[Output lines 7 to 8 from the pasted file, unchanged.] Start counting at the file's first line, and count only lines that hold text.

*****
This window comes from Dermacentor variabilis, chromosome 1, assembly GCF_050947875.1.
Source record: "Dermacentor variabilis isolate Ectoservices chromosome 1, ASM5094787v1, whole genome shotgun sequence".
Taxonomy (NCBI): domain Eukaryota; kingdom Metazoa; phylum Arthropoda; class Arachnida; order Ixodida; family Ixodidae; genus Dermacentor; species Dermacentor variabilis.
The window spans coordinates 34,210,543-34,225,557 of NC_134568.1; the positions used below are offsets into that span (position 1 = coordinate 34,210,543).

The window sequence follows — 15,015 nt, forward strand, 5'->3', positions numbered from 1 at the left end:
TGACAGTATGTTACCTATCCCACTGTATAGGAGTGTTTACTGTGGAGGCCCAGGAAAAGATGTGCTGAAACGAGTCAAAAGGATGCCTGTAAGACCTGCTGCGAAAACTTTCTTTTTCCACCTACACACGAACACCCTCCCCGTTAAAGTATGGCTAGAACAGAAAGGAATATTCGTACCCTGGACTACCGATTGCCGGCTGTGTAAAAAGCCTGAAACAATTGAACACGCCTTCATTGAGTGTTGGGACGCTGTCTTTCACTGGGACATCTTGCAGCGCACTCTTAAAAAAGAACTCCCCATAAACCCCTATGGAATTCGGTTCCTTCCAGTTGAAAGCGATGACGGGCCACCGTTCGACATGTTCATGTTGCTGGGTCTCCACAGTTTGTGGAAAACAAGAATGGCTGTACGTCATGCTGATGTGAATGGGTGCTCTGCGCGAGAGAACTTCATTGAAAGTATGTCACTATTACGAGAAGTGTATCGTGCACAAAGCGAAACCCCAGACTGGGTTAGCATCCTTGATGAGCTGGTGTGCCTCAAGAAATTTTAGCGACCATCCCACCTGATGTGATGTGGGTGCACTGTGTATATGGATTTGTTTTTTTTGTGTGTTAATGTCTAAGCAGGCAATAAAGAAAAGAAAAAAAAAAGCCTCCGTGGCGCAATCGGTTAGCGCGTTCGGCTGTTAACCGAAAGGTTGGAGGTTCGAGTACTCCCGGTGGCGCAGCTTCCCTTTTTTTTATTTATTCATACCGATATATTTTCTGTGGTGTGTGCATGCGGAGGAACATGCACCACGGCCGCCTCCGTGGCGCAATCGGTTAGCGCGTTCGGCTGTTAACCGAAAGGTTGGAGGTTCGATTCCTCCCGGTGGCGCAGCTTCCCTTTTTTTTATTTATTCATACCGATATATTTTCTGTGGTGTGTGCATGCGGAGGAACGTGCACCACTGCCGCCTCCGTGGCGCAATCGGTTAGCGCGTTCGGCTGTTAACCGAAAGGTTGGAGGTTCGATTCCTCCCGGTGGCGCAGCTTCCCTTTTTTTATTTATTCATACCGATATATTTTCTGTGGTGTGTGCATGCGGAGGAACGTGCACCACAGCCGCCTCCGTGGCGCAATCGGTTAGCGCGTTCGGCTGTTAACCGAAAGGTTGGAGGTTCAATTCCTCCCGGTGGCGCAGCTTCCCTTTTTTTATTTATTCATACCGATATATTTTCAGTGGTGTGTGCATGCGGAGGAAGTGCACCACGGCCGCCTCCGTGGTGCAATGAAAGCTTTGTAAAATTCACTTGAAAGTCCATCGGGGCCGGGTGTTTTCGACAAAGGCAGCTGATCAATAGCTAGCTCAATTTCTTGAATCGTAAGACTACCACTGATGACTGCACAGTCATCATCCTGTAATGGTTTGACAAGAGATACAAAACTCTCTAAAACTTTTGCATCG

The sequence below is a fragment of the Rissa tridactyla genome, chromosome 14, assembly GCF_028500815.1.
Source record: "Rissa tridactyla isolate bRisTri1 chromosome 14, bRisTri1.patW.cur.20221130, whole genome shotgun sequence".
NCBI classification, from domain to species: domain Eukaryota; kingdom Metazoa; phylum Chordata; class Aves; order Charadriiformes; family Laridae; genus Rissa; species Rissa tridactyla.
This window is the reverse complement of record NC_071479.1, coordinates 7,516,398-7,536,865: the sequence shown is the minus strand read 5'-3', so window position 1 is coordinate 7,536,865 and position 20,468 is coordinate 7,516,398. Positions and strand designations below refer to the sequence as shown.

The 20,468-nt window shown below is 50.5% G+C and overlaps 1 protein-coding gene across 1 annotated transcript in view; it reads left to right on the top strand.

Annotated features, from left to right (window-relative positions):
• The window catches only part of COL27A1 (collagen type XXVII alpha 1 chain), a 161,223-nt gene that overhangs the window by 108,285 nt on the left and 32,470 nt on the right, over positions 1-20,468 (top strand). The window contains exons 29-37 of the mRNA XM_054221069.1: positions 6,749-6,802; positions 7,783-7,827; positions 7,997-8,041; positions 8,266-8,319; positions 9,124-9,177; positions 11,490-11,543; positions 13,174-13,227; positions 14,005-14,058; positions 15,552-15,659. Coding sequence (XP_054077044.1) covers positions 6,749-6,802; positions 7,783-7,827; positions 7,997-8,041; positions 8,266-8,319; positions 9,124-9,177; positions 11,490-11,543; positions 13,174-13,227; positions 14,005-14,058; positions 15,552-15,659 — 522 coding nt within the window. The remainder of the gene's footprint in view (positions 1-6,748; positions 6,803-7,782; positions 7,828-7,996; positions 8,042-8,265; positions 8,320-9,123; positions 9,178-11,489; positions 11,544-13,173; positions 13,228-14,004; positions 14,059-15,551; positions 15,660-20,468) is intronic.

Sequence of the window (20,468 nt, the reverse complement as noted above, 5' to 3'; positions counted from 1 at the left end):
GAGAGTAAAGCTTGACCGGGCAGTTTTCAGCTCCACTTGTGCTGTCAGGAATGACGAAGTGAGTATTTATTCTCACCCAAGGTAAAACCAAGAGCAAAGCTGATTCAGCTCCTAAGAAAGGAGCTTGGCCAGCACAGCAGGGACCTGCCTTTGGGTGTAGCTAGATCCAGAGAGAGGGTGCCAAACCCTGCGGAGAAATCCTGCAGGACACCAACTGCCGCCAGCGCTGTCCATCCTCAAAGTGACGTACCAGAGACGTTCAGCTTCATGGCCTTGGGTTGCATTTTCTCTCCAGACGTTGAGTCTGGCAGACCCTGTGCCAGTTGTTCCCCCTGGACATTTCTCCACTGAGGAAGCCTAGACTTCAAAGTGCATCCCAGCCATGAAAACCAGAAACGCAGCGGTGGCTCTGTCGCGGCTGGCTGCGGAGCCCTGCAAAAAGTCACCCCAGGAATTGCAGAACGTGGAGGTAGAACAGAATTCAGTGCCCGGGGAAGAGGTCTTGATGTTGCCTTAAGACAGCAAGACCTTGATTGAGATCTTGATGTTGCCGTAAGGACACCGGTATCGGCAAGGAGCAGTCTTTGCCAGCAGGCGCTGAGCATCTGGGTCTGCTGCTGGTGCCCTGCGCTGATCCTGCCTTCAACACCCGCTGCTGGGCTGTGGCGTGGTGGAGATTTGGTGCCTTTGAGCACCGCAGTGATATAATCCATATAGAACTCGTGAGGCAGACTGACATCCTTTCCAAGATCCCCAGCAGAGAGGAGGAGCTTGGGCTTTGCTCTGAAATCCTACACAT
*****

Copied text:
The sequence below is a fragment of the Rissa tridactyla genome, chromosome 14, assembly GCF_028500815.1.
Source record: "Rissa tridactyla isolate bRisTri1 chromosome 14, bRisTri1.patW.cur.20221130, whole genome shotgun sequence".